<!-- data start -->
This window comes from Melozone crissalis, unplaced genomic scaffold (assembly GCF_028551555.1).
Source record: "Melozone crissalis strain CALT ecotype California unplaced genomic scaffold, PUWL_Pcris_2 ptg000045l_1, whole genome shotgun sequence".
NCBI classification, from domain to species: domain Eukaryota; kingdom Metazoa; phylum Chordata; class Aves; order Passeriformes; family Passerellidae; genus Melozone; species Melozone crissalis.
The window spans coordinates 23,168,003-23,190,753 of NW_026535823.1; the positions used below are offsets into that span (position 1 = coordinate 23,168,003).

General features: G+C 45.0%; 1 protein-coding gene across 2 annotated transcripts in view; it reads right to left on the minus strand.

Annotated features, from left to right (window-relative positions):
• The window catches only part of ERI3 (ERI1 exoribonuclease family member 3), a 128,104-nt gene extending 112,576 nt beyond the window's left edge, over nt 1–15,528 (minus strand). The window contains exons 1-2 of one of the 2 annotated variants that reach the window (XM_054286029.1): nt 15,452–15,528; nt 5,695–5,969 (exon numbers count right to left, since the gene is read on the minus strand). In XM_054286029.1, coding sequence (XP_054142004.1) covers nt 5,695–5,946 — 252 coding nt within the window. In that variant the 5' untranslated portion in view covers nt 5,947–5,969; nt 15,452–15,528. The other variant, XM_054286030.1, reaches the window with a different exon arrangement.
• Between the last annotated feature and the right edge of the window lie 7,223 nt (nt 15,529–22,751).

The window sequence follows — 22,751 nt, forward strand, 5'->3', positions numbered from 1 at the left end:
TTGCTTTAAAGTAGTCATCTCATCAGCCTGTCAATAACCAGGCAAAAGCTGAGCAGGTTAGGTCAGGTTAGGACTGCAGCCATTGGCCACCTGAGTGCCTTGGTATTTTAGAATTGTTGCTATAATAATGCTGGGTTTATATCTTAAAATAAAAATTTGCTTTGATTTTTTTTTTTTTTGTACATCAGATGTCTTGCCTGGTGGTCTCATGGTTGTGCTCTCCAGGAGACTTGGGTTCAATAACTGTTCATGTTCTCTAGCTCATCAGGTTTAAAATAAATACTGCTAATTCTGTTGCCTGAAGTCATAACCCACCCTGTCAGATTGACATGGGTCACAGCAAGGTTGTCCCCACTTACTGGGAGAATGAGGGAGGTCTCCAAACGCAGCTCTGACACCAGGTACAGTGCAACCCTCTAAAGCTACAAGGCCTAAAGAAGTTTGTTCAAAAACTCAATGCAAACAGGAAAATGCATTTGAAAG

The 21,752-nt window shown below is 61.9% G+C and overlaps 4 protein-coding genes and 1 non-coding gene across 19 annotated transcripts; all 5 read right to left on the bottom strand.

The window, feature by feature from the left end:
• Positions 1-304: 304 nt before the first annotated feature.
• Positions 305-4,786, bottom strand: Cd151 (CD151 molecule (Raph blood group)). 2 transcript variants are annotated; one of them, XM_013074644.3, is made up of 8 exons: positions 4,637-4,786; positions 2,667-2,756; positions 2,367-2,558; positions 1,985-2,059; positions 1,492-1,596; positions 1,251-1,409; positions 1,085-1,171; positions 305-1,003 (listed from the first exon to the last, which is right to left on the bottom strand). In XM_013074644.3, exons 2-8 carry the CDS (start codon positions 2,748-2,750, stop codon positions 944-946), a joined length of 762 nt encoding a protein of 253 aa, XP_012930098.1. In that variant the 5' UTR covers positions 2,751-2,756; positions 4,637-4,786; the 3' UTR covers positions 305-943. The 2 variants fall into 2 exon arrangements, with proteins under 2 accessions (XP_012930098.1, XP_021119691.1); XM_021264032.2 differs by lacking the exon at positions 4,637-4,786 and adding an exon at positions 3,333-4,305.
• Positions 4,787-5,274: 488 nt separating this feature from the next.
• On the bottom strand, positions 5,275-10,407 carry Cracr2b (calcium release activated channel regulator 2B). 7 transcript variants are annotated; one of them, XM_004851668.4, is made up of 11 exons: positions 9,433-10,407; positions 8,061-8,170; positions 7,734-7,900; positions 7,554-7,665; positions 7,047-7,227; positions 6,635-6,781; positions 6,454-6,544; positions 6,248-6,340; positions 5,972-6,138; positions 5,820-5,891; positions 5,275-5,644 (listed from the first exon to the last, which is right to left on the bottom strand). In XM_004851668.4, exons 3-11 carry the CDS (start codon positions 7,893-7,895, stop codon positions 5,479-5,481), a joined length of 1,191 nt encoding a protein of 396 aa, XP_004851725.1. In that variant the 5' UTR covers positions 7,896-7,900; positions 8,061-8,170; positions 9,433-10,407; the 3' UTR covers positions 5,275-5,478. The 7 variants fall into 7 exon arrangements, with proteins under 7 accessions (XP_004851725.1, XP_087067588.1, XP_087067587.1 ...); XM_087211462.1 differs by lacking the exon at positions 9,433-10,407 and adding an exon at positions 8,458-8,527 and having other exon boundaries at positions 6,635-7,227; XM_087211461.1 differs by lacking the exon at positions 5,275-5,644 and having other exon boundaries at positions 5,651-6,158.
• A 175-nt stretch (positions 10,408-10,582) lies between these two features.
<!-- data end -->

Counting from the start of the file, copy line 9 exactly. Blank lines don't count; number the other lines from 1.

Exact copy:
The window sequence follows — 22,751 nt, forward strand, 5'->3', positions numbered from 1 at the left end: